Walk This Way Run DMC

Greatly Appreciated

"Walk This Way"  is a song by the American hard rock band Aerosmith.  In addition to being one of the songs that helped break Aerosmith into the mainstream in the 1970s, it also helped revitalize their career in the 1980s when it was covered by rappers Run–D.M.C. on their 1986 album Raising Hell.  This cover was a touchstone for the new musical subgenre of rap rock, or the melding of rock and hip hop.  It became an international hit and won both groups a Soul Train Music Award for Best Rap – Single in 1987.  (More from Wikipedia)
An early example is one of the first big hits by Aerosmith, “Walk This Way”, where most of the vocals are sung much faster than the beat of the music; it is taken from their third album, Toys in the Attic (1975).  A decade later, Run-D.M.C. included a remake of “Walk This Way” on their album Raising Hell (1986), with Steven Tyler and Joe Perry of Aerosmith sitting in on vocals and guitar, respectively.  The two groups also collaborated on a video that was in heavy rotation on MTV.  This was one of the first times that rock music and rap music were melded together.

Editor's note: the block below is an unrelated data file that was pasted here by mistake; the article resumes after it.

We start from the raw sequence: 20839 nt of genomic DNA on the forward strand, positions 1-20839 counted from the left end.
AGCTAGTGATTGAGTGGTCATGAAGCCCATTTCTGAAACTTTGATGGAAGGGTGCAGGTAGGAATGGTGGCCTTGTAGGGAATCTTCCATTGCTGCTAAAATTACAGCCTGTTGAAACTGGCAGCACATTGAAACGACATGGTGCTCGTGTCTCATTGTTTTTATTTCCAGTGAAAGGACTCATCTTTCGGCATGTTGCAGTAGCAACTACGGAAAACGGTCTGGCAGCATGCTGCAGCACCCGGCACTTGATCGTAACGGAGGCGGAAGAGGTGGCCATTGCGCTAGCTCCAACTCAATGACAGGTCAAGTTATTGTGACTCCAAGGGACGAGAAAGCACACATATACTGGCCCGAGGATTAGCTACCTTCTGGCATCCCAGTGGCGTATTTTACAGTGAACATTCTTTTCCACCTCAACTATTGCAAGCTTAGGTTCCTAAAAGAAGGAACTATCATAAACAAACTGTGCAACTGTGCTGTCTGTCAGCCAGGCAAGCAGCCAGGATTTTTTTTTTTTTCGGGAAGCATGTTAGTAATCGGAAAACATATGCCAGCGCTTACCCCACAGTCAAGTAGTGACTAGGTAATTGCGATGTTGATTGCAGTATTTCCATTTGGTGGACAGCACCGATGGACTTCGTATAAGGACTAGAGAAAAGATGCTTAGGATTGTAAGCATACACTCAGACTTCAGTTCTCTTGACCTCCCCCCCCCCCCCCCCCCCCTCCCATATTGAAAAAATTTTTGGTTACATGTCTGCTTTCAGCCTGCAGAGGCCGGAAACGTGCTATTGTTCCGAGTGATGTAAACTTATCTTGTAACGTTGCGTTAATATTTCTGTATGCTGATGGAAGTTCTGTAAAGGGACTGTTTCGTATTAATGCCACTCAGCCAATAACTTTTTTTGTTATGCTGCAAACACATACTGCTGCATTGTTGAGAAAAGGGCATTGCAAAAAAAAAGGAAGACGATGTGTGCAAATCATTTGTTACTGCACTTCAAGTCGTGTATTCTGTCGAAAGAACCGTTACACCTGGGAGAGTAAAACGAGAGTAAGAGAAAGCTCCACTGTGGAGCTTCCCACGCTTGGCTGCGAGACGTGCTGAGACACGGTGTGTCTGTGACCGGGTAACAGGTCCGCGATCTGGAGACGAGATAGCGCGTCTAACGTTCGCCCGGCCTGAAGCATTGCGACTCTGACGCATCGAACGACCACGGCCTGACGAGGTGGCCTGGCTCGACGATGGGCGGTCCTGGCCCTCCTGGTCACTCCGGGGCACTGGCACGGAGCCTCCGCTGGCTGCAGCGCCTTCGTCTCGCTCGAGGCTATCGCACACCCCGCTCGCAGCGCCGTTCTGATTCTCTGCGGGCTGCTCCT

The current (August/September 2016) issue of AARP The Magazine – a perk for anyone who joins AARP that keeps getting better every year – includes a section called “Surviving the ‘80s”.  The item about the Walk This Way remake reads, quoting Darryl McDaniels (aka D.M.C.):  “[Producer] Rick Rubin gives us this yellow notebook pad.  He tells us, ‘Go down to D’s basement, put the needle on the record.’  We go down to my basement and put on the record, and then you hear, “Backstroke lover always hidin’ ‘neath the covers,’ and immediately me and Joe [Joseph Simmons aka Run] get on the phone and say, ‘Hell no, this ain’t going to happen.  This is hillbilly gibberish.’”
My recollection is that the new version of Walk This Way revitalized Aerosmith’s career to a greater extent than it boosted that of Run-D.M.C..  Perhaps leaving a bad taste in the mouth of hip hop artists who were still searching for greater respect in the music world, I remember few rock/rap collaborations after that until the 1990’s.
(September 2016)
Last edited: March 22, 2021